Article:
One of the most misunderstood roles in the music industry is the A&R. The term seems to mean different things to different people, in recent years becoming a catch all term on social media and beyond for anything or anyone involving music curation and discovery.
“Being an A&R is much more than signing talent. You’re not the person in the movies with sunglasses on and plaques on the wall in the studio,” Ashley Calhoun, SVP/head of creative at Pulse Music Group. “It really is a 24/7 commitment and job and you really have to be passionate about your artist, the company or label you work for, and all of those things.”
The responsibility of an A&R (short for artist and repertoire) is to be involved from start to finish—beginning with talent discovery and signing, through the creation of the music, to the marketing and promotion. Specific tasks can include bringing talent to a record label, arranging recording sessions, and serving as a conduit between artists, producers, and other creatives. As technological advances have continued in the past decade, changing the way people consume and discover music, the industry has been forced to enter its digital era at last. The Internet has shown us time and time again that any artist can be propelled into virality through social media platforms like TikTok and Twitter.
Consequently, the role of the A&R has changed too, as data and analytics have become another tool to help find tomorrow's next breakout artist. Artists now have the ability to connect with fans and promote music without the help of a label or marketing team, bringing into question the role of labels in 2020 (a conversation for another day).
Ultimately, the roles and responsibilities of an A&R can’t be confined to a singular opinion. So, we spoke to the people who are doing the work every day in the music industry’s most misunderstood role, including A&Rs at majors, independent labels, and publishers. Collectively, they help give a better idea of what being an A&R entails and answer questions like: How has the age of the Internet changed A&R? What do you look for when signing talent? Can anyone be an A&R? How hard can it be? Read on for the answers.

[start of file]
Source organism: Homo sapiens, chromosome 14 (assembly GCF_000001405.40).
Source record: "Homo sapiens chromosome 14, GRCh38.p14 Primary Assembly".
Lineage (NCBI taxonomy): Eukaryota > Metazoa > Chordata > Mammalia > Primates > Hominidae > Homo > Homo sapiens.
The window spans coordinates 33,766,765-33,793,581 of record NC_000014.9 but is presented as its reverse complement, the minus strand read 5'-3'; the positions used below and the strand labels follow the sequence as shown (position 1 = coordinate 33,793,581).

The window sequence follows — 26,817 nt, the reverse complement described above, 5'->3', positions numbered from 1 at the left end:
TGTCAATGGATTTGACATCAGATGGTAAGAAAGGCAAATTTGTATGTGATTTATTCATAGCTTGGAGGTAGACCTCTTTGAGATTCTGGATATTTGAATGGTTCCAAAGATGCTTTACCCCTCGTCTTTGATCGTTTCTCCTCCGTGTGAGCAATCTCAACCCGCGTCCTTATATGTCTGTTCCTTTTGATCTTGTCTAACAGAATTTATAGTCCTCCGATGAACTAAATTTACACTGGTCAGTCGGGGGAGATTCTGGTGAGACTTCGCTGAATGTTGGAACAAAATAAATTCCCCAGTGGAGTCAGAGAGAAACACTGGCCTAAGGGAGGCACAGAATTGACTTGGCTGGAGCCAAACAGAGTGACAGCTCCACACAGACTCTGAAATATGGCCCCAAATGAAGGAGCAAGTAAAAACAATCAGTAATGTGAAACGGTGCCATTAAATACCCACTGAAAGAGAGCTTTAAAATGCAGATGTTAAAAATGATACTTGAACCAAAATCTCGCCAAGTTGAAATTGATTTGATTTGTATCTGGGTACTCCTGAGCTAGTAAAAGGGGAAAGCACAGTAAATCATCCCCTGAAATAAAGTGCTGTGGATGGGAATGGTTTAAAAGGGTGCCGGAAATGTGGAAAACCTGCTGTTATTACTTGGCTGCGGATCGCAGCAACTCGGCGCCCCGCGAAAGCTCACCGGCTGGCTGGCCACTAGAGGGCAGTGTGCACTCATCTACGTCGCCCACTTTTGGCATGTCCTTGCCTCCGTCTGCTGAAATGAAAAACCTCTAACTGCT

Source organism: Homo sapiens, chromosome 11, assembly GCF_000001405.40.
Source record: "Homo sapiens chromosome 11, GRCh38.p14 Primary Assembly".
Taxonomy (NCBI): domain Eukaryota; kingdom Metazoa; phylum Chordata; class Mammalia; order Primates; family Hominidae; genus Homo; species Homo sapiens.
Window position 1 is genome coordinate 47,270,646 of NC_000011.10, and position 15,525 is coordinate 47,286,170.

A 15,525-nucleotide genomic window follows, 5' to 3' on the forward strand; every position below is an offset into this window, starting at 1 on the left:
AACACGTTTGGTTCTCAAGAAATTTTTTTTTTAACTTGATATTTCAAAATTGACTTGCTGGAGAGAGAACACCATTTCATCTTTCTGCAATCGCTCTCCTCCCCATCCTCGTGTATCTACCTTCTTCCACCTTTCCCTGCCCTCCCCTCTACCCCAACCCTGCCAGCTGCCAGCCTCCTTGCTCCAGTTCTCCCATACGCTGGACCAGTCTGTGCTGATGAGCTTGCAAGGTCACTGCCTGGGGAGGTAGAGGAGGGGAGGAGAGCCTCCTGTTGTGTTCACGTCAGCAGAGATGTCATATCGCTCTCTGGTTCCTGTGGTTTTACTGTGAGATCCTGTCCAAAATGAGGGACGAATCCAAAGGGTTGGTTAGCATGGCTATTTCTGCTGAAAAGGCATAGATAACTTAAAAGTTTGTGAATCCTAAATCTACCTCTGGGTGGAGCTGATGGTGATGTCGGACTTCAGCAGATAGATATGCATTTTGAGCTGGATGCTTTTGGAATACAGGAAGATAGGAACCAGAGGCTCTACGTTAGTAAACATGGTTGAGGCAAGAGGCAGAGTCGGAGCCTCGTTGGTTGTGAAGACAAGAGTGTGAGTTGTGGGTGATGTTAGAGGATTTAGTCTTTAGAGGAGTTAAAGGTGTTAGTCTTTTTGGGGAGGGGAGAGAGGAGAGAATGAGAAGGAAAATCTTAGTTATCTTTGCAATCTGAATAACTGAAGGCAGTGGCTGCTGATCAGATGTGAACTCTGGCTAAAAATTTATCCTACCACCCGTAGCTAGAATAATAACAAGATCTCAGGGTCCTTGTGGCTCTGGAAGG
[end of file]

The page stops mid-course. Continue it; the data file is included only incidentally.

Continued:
"You become a part-time manager, therapist, life coach, financial officer, and friend. Because when you take on an artist, you take on their whole life." - Julissa “Trophy” Bartholomew
It’s much more than scouting talent.
"To me, the A&R is the person who serves as the liaison between the artist and the consumer. The job is to be able to see an artist who’s not at their full potential but has star power. A&Rs are visionaries, musically. A lot of us sign acts before they blow up because we see they have star power or maybe their music relates to a certain audience. I feel like an A&R should be able to help an artist put forth their best music. They should be helping them pick the right beats, structure, and build those connections." - Onyi Kokelu, Artist Development @ CMG Records
“I’m very traditional, I’m somebody who just goes by my gut. Some of us really don’t find artists from analytics. I have to feel and be inspired by the music. I have to feel an emotion for the music. Many of us will sign an artist with not a lot of followers because we love the music
"It’s a whole bunch of things beyond scouting talent. There’s a lot of going through music, having meetings with producers and songwriters, and spending time with your artists. It’s studio sessions and countless hours of interactions with the music world, from publishers to managers to lawyers. Then it goes as far as rolling out a project with your marketing and PR team. Every day is different and that’s the dope thing about being an A&R. It doesn’t feel stagnant.” - Dallas Martin, SVP of A&R @ Atlantic Records
Everything that glitters isn’t gold.